In contrast Russian operational art seems to have been completely lacking, and commanders have been set up for failure at every turn. They have, in the traditional Russian way of warfare promoted by Stalin, resorted to destroying anything they can’t capture through mass artillery and air strikes. This is a familiar gambit for their current generation of commanders with experience of the conflicts in Chechyna and Syria – and is characterised by extreme brutality. (Their attacks on critical energy infrastructure prior to winter are tantamount to war crimes). This indiscriminate behaviour has also served to put Ukraine firmly on the moral high ground with the international community.

At the tactical level Russian forces have been constrained not only by the surprise of the operation but by poor training, poor equipment and lack of logistic and medical support. Commanders aren’t trusted and their tactical freedom is negligible. Junior commanders get little latitude which deprives them of the ability to learn. Motivation is very low and troops have often vanished into the countryside, abandoning their equipment along the way. Dozens of armoured vehicles and large stocks of ammunition were relinquished every day during the more fluid phases of the war. As a result, the largest supplier of military equipment to Ukraine is Russia.

In contrast the Ukrainian success has relied upon plenty of initiative at the lower levels of command, much more akin to the western armies from whom they have been learning since 2014. (Operation Orbital was a UK operation that trained 20,000 Ukrainian officers and soldiers). This gives Ukraine a significant edge and makes them a learning organisation, and they are fast growing in capability as a result.

The benefits have been clear; from the very outset Ukrainian Armed Forces dispersed into small groupings to take on the Russian advances and succeeded in disrupting them very significantly. Putin’s major axis towards Kyiv was abandoned fairly early on; this “Main Effort” was under-planned and under-resourced and therefore failed miserably. Ukrainians have since demonstrated the ability to coalesce small groups into larger tactical formations for the counter offensive phases of their campaign. This adaptability has been essential to their success.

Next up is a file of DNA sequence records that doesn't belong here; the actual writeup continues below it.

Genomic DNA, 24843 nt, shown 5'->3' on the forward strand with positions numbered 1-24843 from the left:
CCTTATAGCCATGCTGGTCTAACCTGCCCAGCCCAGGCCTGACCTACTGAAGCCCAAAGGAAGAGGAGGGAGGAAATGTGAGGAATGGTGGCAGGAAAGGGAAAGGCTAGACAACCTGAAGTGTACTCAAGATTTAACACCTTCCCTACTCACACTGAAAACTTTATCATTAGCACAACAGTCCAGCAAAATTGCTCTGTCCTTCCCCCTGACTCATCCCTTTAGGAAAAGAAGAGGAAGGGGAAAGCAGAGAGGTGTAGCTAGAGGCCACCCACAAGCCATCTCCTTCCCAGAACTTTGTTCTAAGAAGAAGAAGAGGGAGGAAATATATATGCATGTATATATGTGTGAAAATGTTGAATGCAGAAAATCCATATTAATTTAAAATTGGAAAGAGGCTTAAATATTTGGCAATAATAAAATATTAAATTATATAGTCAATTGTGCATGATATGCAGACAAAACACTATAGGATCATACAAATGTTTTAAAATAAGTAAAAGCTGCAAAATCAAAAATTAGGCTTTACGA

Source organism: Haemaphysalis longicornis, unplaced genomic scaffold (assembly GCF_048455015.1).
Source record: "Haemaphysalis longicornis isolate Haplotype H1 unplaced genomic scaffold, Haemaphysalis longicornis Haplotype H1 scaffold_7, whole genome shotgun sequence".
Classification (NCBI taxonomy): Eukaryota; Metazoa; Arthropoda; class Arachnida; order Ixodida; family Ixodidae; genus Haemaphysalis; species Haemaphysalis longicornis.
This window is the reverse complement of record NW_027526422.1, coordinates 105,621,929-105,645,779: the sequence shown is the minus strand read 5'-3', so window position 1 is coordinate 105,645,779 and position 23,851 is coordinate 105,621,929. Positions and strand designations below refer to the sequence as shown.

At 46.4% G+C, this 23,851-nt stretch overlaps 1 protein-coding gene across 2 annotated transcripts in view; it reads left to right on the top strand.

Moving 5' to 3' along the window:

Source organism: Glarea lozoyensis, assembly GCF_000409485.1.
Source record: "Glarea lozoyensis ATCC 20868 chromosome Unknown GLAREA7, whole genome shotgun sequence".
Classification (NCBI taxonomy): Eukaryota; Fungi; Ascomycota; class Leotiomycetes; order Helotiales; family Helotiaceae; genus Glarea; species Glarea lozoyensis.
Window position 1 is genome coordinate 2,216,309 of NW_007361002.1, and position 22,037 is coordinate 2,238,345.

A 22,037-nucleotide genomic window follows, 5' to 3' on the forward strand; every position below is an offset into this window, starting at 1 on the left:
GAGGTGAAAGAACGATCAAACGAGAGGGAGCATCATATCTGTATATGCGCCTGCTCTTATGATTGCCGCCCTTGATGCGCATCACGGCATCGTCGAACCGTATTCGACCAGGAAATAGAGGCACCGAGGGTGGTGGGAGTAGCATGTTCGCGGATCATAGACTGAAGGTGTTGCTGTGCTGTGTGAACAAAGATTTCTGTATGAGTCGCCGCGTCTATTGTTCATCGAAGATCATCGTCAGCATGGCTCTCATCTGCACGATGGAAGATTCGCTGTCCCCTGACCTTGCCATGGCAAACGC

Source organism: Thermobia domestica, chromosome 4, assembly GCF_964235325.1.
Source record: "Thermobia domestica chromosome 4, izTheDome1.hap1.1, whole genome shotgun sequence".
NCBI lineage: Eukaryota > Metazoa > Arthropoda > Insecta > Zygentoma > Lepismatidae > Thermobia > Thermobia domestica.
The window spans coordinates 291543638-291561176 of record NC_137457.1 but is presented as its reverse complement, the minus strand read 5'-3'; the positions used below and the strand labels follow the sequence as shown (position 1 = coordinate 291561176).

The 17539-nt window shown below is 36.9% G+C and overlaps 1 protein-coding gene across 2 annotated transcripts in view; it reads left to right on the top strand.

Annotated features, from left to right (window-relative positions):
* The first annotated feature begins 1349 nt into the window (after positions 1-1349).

Morale has been a decisive factor – poorly-prepared, equipped and demotivated Russians who don’t want to be there are no contest for Ukrainians who are fighting for national survival. There’s no upside for Russian soldiers – they face the prospect of death or injury and have very sparse medical support. They know this gives them little chance of survival if they are injured badly.

In contrast the Ukrainian Forces are highly adaptable, agile, and very determined. They are exhausted but still going forward. Some would say that defending home territory for survival creates decisive advantage – but it’s worth remembering France in 1914 and 1940, or Russia in 1941…where the invaders initially prevailed decisively, albeit losing in the end.

The Ukrainian Armed Forces’ achievement has been massive against the supposed might of the Russian Army – and morale and motivation have been decisive factors, coupled with superior military skill at all levels.

This will be a long and gruelling campaign for both sides. The tempo of operations will be more constrained – perhaps to the point of a temporary stalemate. A frozen conflict suits Putin; he can’t win, so deferring a recognisable defeat is the best he can hope for. Will western support be sustainable once Ukrainian forces are no longer advancing? Will the negotiation route become more acceptable to Zelensky? Probably not, but international military and political support will be vital to Ukrainian momentum in the next campaigning season.

The decisive factors for Ukrainian success have been, and will probably continue to be, the combination of western military aid and their superior strategic, operational, and tactical leadership.

  • Using the lessons from this campaign, what questions can businesses ask themselves to enhance performance and win?
  • How well do you understand the wider context and the specifics of you r situation? Are your assumptions valid?
  • How well do you cascade your purpose and goals from the strategic, through the operational, to the tactical levels in your business?
  • Is yours an empowering or constraining leadership culture? Can your junior executives take advantage of a fluid and constantly evolving situation on the ground?
  • How adaptable is your business to emerging trends and changing situations?
  • How effectively are you communicating both internally and externally?